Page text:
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What You Need To Know Before Making The Most Important Decision For India’s Future

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Facebook logoEditor’s Note: With #JetSetVote, Youth Ki Awaaz and Facebook India have come together to create a community of millennials who are aware and informed about their voter rights and responsibilities, through a series of workshops organised in collaboration with PRIA across 50 campuses. If you're a student, teacher or admin member, register your college to organise a fun session!

The right to vote is the foundation of a healthy, functioning democracy. The ballot is your voice. It is the most powerful tool at your disposal to not only affect change in your neighbourhood or state, but to create a better India.

Voting is a big, big deal, but there are times, a lot of us don’t step out to do it because the whole process seems too daunting or confusing. Fret not. For all you confused souls out there, who want to vote, but can’t be bothered with all the complications that come with the process, we decided to make things easier for you.

We rounded up the most basic questions associated with the voting process – and their answers below. Just scroll through the answers and you should be ready to cast your vote. (Yes, it really is that simple!)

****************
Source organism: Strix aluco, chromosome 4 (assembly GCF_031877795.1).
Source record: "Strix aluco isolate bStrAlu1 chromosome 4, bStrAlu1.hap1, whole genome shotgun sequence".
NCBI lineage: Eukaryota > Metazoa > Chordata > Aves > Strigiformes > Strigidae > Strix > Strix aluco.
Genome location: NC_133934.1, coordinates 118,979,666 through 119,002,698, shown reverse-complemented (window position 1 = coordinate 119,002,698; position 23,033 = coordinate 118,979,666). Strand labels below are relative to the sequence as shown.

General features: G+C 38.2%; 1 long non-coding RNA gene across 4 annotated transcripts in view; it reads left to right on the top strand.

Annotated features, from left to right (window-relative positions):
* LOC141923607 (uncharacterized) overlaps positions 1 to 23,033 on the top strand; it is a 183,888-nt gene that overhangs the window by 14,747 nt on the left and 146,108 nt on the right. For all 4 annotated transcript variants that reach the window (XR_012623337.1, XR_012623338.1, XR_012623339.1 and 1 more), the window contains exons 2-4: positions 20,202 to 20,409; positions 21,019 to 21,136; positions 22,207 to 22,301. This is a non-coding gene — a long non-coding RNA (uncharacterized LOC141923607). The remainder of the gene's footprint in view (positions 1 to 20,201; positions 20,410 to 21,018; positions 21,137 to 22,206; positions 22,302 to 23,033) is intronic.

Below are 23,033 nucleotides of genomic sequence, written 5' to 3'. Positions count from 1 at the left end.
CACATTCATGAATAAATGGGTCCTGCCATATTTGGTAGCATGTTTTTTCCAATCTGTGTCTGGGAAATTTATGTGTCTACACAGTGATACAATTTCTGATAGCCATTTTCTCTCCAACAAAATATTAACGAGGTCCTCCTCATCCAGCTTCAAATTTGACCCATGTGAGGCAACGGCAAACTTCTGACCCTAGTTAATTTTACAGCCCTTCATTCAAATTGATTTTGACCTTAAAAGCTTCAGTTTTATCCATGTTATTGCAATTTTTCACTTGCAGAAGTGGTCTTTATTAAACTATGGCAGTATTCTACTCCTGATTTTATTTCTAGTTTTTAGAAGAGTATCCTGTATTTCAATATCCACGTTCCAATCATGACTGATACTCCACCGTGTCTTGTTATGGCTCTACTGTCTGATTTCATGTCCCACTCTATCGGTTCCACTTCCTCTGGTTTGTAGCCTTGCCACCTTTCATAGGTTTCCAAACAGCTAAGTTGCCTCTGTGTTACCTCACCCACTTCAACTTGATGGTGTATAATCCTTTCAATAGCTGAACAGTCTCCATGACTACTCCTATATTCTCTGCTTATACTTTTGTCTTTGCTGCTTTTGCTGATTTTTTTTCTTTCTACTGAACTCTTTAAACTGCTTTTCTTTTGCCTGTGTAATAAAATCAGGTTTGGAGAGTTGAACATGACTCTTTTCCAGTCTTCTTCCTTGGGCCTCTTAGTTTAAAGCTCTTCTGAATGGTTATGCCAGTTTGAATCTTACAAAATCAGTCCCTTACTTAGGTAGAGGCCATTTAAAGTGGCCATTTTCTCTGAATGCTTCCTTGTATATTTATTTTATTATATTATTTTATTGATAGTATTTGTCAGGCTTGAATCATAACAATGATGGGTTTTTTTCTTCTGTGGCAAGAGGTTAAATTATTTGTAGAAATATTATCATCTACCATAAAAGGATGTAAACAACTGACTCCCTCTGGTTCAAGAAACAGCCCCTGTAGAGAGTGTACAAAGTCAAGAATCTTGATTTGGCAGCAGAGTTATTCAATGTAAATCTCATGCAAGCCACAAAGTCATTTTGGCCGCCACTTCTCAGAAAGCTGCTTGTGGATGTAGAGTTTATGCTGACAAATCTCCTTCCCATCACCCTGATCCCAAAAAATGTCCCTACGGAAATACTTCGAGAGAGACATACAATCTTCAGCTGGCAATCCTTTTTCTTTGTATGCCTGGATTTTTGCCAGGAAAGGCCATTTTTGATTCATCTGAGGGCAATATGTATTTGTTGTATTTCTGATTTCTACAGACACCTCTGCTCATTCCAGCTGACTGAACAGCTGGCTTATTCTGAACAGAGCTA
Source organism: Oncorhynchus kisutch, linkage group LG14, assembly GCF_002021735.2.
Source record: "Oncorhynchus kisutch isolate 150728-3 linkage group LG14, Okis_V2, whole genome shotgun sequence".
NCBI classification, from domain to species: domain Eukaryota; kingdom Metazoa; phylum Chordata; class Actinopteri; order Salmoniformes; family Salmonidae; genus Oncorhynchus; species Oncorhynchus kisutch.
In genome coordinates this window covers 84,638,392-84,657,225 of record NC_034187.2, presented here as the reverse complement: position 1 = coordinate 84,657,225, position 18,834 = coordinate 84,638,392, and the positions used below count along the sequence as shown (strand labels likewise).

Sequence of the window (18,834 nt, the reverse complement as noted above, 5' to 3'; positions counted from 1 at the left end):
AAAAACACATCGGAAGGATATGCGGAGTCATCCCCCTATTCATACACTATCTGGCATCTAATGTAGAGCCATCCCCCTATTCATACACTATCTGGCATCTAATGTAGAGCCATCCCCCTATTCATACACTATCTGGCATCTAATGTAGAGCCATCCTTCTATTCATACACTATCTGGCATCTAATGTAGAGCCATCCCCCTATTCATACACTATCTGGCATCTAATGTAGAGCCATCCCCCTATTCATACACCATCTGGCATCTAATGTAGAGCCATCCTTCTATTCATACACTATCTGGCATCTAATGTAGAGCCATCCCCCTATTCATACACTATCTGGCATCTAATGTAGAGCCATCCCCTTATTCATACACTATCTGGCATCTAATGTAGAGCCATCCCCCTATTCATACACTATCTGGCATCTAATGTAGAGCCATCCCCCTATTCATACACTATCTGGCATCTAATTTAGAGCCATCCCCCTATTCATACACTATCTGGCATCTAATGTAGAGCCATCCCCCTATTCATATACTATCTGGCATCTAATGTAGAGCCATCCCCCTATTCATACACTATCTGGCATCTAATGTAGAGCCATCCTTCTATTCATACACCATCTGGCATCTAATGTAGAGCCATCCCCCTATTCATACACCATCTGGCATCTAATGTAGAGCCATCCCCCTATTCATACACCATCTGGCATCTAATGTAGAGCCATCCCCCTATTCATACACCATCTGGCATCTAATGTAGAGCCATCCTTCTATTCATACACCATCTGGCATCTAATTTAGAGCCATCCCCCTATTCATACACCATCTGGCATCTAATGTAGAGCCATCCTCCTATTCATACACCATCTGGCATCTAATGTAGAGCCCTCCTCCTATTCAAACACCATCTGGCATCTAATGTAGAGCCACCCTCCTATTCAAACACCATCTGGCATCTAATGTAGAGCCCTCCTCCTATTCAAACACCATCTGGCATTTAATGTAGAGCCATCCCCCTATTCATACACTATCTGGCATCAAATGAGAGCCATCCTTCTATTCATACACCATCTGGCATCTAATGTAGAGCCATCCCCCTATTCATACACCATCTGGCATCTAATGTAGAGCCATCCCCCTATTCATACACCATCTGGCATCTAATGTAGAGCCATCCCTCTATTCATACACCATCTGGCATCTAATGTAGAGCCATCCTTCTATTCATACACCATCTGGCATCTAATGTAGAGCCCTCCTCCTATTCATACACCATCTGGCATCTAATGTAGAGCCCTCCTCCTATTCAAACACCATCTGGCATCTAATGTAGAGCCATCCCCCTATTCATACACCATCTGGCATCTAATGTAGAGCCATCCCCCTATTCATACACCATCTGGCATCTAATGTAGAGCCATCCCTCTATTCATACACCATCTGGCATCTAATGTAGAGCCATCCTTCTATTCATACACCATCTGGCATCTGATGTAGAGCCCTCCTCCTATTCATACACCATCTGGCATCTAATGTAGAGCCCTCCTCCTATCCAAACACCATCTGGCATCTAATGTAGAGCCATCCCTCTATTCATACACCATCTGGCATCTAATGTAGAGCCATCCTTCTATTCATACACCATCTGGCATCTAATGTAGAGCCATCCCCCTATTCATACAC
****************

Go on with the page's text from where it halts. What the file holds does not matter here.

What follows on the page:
Image Credit: Mystic Musings/ Foter

1) I am a first-time voter. Where do I begin?

A: You should begin by checking if you meet the eligibility criteria for voter registration. To be eligible for voting, you need to be:

  1. A citizen of India,
  2. Be of 18 years of age or more
  3. Be Enrolled in the electoral roll of India or the polling area of the Indian constituency where you reside

In order to enrol yourself on the electoral roll, fill this form and get started on the voter registration process!

2) What documents do I require to register as a voter?

A: To register as a voter, you need the following documents:

  1. A filled voter registration form
  2. Copy of proof of residence
  3. Copy of proof of age and identity
  4. 2 recent passport size photographs

3) I am a college student and I live in my college hostel. How can I register to vote?

A: A college student living in a hostel who does not have ordinary address proof document needs to get a Student Declaration Form signed by college authorities. This can be submitted along with the voter registration form and your age proof.

If you are a college student who is NOT living in hostel, you need to submit an ordinary address proof document and an age proof document, like other first-time voters.